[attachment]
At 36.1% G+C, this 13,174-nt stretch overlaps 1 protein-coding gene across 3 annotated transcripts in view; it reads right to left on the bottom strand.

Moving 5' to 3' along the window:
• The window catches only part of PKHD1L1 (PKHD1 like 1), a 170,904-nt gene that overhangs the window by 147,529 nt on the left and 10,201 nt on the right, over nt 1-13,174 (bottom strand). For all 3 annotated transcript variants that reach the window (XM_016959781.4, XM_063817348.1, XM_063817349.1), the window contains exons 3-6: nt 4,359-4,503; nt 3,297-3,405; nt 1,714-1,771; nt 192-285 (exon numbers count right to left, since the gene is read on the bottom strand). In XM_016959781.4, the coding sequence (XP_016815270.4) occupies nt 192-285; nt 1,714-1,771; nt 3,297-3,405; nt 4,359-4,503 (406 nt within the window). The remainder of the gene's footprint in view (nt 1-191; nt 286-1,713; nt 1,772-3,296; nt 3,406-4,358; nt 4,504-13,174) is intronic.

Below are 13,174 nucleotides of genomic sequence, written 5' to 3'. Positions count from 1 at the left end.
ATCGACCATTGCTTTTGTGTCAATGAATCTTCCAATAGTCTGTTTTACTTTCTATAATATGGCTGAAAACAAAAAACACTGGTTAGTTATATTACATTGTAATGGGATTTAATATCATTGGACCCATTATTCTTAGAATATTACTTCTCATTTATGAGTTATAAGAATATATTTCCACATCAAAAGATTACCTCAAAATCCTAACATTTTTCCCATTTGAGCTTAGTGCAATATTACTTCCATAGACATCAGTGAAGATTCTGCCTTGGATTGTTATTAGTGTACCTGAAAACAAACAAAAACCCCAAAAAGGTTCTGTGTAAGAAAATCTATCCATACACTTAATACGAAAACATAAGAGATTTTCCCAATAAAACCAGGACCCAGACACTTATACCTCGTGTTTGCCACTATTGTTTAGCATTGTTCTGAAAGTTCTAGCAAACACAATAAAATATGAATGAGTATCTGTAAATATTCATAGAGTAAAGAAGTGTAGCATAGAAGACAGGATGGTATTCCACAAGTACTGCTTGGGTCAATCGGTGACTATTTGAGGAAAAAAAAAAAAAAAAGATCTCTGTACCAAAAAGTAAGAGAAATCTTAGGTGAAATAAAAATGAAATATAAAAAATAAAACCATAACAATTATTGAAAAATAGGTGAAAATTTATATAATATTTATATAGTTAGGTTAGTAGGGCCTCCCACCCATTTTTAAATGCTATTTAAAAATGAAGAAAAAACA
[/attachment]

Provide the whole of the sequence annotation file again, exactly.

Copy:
At 36.1% G+C, this 13,174-nt stretch overlaps 1 protein-coding gene across 3 annotated transcripts in view; it reads right to left on the bottom strand.

Moving 5' to 3' along the window:
• The window catches only part of PKHD1L1 (PKHD1 like 1), a 170,904-nt gene that overhangs the window by 147,529 nt on the left and 10,201 nt on the right, over nt 1-13,174 (bottom strand). For all 3 annotated transcript variants that reach the window (XM_016959781.4, XM_063817348.1, XM_063817349.1), the window contains exons 3-6: nt 4,359-4,503; nt 3,297-3,405; nt 1,714-1,771; nt 192-285 (exon numbers count right to left, since the gene is read on the bottom strand). In XM_016959781.4, the coding sequence (XP_016815270.4) occupies nt 192-285; nt 1,714-1,771; nt 3,297-3,405; nt 4,359-4,503 (406 nt within the window). The remainder of the gene's footprint in view (nt 1-191; nt 286-1,713; nt 1,772-3,296; nt 3,406-4,358; nt 4,504-13,174) is intronic.

Below are 13,174 nucleotides of genomic sequence, written 5' to 3'. Positions count from 1 at the left end.
ATCGACCATTGCTTTTGTGTCAATGAATCTTCCAATAGTCTGTTTTACTTTCTATAATATGGCTGAAAACAAAAAACACTGGTTAGTTATATTACATTGTAATGGGATTTAATATCATTGGACCCATTATTCTTAGAATATTACTTCTCATTTATGAGTTATAAGAATATATTTCCACATCAAAAGATTACCTCAAAATCCTAACATTTTTCCCATTTGAGCTTAGTGCAATATTACTTCCATAGACATCAGTGAAGATTCTGCCTTGGATTGTTATTAGTGTACCTGAAAACAAACAAAAACCCCAAAAAGGTTCTGTGTAAGAAAATCTATCCATACACTTAATACGAAAACATAAGAGATTTTCCCAATAAAACCAGGACCCAGACACTTATACCTCGTGTTTGCCACTATTGTTTAGCATTGTTCTGAAAGTTCTAGCAAACACAATAAAATATGAATGAGTATCTGTAAATATTCATAGAGTAAAGAAGTGTAGCATAGAAGACAGGATGGTATTCCACAAGTACTGCTTGGGTCAATCGGTGACTATTTGAGGAAAAAAAAAAAAAAAAGATCTCTGTACCAAAAAGTAAGAGAAATCTTAGGTGAAATAAAAATGAAATATAAAAAATAAAACCATAACAATTATTGAAAAATAGGTGAAAATTTATATAATATTTATATAGTTAGGTTAGTAGGGCCTCCCACCCATTTTTAAATGCTATTTAAAAATGAAGAAAAAACA